Stories and Traveltips

ID #5144

Impala at PMC, Phalaborwa, Lowveld, Limpopo Province, South Africa.

In the mid-80’s I worked at Fedmis Phalaborwa, a fertilizer factory. A game fence had been erected between the golf course and Phalaborwa Mining Company (PMC), a giant copper mine on the western boundary of the Kruger National Park. To prevent game from passing through the fence, it was almost 8 feet high and barbless wire strands were tightly strung approximately 6 inches apart from top to bottom. An access road had been built adjacent to the fence. 

At the time, I owned a pair of Border Collies, Bolty and Nutty. Full of energy, they were frustrated by life in our small garden. To relieve their frustration, I searched for a suitable place to give them some exercise. Eventually I discovered the boundary fence. I would command them to jump into the boot of my car, drive them to the start of the fence and then allow them to run along the fence while I followed behind. Because of their athleticism, we generally drove at a speed of about 40 km per hour.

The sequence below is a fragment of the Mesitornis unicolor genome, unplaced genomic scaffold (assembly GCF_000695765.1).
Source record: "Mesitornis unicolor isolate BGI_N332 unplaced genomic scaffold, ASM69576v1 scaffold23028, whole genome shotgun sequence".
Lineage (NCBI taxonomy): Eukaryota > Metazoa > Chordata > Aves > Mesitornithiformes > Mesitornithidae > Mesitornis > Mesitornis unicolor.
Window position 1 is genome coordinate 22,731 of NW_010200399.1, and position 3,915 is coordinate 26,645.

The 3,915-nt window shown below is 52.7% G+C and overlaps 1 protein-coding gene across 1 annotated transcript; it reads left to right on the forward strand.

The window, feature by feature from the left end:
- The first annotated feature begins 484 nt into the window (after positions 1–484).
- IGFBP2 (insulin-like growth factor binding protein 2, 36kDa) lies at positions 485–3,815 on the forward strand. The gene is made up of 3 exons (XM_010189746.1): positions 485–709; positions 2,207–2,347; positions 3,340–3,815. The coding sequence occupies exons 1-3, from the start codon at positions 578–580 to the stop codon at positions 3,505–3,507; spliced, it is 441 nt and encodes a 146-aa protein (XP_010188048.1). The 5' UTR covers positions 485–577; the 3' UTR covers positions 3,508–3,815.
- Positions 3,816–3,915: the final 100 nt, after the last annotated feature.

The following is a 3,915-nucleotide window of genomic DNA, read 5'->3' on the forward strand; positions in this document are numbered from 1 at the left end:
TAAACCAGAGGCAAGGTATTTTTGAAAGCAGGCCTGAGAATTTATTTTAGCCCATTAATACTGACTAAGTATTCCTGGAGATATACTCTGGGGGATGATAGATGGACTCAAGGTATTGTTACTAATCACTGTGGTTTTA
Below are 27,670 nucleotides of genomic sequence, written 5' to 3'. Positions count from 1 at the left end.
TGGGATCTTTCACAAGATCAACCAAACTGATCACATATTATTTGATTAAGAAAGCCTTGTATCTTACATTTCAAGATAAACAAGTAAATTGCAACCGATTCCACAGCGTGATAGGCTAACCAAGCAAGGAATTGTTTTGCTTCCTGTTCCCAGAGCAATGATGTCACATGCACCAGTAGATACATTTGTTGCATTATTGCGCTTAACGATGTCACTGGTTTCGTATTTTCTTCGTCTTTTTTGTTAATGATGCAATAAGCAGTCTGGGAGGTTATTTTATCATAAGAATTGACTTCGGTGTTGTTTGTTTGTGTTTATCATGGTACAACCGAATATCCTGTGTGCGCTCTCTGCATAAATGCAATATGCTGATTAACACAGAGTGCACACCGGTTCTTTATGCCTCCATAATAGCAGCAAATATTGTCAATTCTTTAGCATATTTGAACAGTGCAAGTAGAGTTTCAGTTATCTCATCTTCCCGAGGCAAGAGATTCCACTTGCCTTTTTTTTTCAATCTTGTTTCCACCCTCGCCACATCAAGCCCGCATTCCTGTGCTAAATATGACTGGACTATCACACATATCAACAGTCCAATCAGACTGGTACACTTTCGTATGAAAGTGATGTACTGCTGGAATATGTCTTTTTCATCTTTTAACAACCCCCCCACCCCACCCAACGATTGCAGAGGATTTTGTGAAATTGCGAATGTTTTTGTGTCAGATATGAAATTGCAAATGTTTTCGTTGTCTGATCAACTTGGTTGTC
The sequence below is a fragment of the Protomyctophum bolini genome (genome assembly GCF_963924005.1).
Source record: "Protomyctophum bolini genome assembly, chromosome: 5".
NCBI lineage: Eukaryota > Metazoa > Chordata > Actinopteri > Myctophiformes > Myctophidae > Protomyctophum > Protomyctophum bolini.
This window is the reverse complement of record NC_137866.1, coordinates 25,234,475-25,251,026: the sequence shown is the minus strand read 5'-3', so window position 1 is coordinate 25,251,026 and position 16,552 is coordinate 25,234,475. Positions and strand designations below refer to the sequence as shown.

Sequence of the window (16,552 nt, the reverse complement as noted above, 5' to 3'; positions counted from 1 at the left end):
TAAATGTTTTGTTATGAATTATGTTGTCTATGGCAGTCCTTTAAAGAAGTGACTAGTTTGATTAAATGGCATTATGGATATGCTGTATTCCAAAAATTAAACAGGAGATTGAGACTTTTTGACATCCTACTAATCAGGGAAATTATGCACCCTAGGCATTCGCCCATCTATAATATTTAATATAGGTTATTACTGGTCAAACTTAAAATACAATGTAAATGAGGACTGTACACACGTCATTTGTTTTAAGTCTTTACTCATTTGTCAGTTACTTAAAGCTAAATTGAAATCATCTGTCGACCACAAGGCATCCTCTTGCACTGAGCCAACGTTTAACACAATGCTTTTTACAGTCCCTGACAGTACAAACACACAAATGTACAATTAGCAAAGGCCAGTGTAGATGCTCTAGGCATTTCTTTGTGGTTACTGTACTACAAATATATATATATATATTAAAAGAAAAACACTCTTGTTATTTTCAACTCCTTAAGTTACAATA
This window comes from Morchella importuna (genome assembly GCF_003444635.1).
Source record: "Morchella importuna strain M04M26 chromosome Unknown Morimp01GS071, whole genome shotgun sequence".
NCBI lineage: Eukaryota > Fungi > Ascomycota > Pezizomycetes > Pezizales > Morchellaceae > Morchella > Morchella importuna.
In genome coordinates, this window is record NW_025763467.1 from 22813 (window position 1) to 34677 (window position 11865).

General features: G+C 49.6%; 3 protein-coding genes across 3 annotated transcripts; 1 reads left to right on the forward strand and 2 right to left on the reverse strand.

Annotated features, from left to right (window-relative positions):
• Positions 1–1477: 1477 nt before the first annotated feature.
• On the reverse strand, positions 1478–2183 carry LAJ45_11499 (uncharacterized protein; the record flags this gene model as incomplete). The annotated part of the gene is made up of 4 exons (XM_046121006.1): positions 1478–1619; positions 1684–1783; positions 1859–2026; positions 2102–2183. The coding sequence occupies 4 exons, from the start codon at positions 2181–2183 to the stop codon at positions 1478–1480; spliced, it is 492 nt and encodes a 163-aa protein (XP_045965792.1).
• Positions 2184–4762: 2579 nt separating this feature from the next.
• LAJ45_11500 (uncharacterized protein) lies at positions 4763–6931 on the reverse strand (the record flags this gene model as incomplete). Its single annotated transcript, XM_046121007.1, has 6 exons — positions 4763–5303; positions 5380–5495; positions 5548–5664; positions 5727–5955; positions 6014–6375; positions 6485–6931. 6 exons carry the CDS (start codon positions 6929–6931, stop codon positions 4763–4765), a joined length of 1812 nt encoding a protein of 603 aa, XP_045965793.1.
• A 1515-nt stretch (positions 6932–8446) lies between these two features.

This arrangement worked well for several months. The dogs would run along the length of the fence and back again, by which time they were tired. I would then drive them back home for a rest after a drink of water. Occasionally we would spot various types of game near the fence, such as buffalo, impala and mongoose but the collies paid them no notice.

On one occasion, a small herd of impala was on the road adjacent to the fence. When they saw us coming they slowly cantered down the road ahead us. I imagine they thought we were trying to catch them and so stayed well in front of the car and the dogs. Even at 40 km per hour they were just cantering along and had no difficulty in keeping ahead of us.

Suddenly something unexpected happened. One of the impala sprang, horns and head first towards the fence like an Olympic high jumper doing a Fosbury Flop. It placed its horns between the strands, and, quick as a wink, opened the strands and passed sideways through the fence. At first I did not believe my eyes. Then a second did the same thing. Then a third and a fourth. There is no doubt that they could easily have jumped over the fence. But they seemed to prefer the challenge of going through the fence instead.  Had I not personally witnessed this feat I would have said that the fence was impenetrable to all types of large mammals with the possible exception of elephant.

Alan McIver

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Last update: 2014-05-14 14:07
Author: Alan McIver
Revision: 1.3

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